Rustem Hayroudinoff, a Russian pianist based in London, echoes this: perhaps we've always taken a rose-tinted view of the "Russian School". Under the Soviet system, he emphasises, the selection of artists allowed to represent the country abroad was tightly controlled. Some were required to work for the KGB. In the West, because of their rarity, they could be unduly mythologised. "The old generation was sometimes hugely overrated," he says. "Richter did some great things, but he did mediocre things too. Today the young ones have a lot of talent, but it is diluted, like everywhere else. Meanwhile many people didn't even know of great pianists like Vladimir Sofronitzky or Stanislav Neuhaus as they weren't touted by the government and weren't allowed abroad, so ended their lives broken alcoholics."
There could be a two-way distorting mirror at work here. While the West may have revered certain Russian performers to excess, the Russian espousal of supposedly Western-style consumerism and capitalism seems peculiarly exaggerated. "I think perhaps since all the developments in the western world come to Russia so late," Jurowski says, "they often appear in rather ridiculous, sometimes perverse forms. Capitalism in Russia today reminds me, at its extremes, of early capitalism in the histories of France, Germany and especially the US."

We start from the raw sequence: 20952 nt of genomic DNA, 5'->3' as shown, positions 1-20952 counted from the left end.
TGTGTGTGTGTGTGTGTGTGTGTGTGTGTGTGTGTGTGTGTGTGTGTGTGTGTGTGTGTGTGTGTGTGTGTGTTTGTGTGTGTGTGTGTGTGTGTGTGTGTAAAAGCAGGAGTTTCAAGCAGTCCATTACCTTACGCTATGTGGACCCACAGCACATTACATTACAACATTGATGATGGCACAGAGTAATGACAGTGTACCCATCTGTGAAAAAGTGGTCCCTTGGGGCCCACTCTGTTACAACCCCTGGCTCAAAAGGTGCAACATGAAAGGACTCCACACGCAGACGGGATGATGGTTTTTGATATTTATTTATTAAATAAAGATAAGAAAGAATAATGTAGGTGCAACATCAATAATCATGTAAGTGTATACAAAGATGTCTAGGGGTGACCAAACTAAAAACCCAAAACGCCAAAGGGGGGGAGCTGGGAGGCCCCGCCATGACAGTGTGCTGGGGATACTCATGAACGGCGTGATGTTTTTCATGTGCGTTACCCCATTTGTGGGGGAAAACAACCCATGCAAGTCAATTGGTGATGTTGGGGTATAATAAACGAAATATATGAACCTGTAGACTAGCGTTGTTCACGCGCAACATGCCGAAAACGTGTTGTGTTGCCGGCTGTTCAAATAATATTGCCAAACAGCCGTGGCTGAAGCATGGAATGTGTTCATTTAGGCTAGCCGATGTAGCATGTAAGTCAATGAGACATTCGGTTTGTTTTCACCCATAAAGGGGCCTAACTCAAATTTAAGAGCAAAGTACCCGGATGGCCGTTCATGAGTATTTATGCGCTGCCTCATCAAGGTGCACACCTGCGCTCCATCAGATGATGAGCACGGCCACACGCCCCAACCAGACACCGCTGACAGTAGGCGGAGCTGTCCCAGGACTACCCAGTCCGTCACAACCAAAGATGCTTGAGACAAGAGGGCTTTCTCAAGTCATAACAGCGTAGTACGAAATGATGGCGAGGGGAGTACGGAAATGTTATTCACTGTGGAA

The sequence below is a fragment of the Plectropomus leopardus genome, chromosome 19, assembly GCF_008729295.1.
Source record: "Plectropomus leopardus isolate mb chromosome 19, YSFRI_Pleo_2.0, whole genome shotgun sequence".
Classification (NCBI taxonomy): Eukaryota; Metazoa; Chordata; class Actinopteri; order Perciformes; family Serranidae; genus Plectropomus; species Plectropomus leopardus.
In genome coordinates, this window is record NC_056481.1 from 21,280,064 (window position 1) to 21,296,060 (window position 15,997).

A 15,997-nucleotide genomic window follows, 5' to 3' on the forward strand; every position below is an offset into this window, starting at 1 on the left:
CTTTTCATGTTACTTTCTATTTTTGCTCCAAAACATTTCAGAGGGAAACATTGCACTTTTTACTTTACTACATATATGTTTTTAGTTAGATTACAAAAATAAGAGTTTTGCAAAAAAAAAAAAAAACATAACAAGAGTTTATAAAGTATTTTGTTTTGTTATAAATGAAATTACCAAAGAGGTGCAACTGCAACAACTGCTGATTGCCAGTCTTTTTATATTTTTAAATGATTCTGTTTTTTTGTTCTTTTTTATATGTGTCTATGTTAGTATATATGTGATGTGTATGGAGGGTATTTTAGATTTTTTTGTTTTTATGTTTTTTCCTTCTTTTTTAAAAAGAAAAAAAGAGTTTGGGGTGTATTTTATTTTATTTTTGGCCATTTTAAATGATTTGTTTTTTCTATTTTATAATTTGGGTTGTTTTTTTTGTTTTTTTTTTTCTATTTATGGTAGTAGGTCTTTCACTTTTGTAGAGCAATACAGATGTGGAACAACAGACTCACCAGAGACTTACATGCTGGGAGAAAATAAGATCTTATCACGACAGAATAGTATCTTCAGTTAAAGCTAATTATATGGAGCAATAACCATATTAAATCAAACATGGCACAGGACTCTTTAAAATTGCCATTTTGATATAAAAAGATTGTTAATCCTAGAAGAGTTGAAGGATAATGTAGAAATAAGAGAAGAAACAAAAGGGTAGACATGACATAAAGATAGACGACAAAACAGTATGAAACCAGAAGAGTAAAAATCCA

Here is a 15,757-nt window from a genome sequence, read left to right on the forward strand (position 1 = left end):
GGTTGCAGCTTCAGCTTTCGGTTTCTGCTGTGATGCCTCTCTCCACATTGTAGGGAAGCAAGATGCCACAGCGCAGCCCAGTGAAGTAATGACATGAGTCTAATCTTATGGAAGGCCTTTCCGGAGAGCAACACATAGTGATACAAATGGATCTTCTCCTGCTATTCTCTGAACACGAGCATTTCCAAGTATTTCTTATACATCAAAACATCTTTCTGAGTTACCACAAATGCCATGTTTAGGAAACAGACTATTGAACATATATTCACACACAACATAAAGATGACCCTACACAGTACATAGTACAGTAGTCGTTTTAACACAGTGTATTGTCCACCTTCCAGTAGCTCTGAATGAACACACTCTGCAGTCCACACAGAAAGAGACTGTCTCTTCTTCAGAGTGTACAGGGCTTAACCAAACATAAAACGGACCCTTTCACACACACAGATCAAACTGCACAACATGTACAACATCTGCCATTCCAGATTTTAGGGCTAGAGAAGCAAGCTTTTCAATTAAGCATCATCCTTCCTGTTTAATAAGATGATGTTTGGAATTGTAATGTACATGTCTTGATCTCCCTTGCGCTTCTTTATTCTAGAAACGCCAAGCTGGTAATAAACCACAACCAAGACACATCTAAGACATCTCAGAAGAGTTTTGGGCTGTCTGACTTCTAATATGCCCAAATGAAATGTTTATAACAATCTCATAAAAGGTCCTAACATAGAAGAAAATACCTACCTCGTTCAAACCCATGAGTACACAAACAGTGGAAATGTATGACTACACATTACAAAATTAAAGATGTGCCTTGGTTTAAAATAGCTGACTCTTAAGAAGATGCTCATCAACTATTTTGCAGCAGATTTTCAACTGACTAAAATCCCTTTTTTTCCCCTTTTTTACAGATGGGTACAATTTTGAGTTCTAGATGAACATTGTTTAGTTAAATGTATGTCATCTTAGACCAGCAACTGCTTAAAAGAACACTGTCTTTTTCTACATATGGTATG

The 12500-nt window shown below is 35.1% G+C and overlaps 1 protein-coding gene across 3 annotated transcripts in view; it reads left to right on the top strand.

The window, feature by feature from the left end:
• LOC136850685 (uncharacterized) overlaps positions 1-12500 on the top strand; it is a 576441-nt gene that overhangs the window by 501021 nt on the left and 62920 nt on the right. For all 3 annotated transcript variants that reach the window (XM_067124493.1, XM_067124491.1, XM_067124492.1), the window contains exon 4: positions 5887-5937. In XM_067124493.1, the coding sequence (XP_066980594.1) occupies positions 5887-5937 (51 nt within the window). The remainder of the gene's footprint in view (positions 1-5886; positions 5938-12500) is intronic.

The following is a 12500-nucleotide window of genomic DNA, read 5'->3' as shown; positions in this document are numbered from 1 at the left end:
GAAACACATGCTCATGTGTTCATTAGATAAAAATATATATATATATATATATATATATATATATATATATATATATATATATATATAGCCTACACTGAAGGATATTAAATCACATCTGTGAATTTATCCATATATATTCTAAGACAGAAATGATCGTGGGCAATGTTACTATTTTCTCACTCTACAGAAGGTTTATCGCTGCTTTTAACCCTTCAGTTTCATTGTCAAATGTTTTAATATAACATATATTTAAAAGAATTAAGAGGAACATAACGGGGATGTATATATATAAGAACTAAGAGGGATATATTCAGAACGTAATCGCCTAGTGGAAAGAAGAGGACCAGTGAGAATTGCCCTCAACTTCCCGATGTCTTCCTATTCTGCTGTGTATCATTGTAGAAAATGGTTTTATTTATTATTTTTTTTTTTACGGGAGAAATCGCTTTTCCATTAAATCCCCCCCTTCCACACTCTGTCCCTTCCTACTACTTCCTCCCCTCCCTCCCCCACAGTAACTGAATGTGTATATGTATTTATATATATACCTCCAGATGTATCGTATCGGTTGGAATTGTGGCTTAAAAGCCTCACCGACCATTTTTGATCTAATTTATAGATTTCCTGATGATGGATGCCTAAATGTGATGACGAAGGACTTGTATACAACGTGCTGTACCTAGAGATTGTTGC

It seems that something more sinister might be afoot. Russia may have imported the approach of some Western promoters who package indifferent music-making as a way to make a fast buck. But it has also exported into Western colleges, orchestras and ensembles a mindset that regards capitalism and the West as essentially corrupt and takes this almost as carte blanche to beat it at its own supposed game.
"The Soviet mentality expected capitalism to involve somewhat dishonest behaviour," Rudy confirms. "First the corruption was on an individual level with the oligarchs — the country was robbed. Now corruption has become widespread. You have to know the right individuals and it is very difficult to be independent from politicians." When he visits Russia now, he says, he barely recognises the culture — and he feels as much at odds with it as he did with the regime he fled.
The impression remains that a great musical tradition has been perverted by a succession of extreme political ideologies, and is consequently in terminal decline. Political machinations, financial greed and power-hunger are everywhere, but when a British music teacher grumbles that she tries, at her institution, to "stay out of the politics", when a philanthropic musical organisation seems to feather its organiser's nest, or when one hears of a competition juror allegedly taking backhanders from his students to help them win prizes, why do the stories so often concern Russians?
Last year, Richard Morrison published an article in BBC Music Magazine that was intensely critical of Valery Gergiev's closeness to certain Russian politicians and oligarchs. Could it be that the wrong boundaries are being pushed, the extensions built beyond the regulations until something has to give? That something is artistic integrity.As Jurowski says, "I personally don't see how what we call the Russian School can survive in a world that is deeply uninterested in art creation. When art becomes just a means of earning good money I think this is the beginning of the end."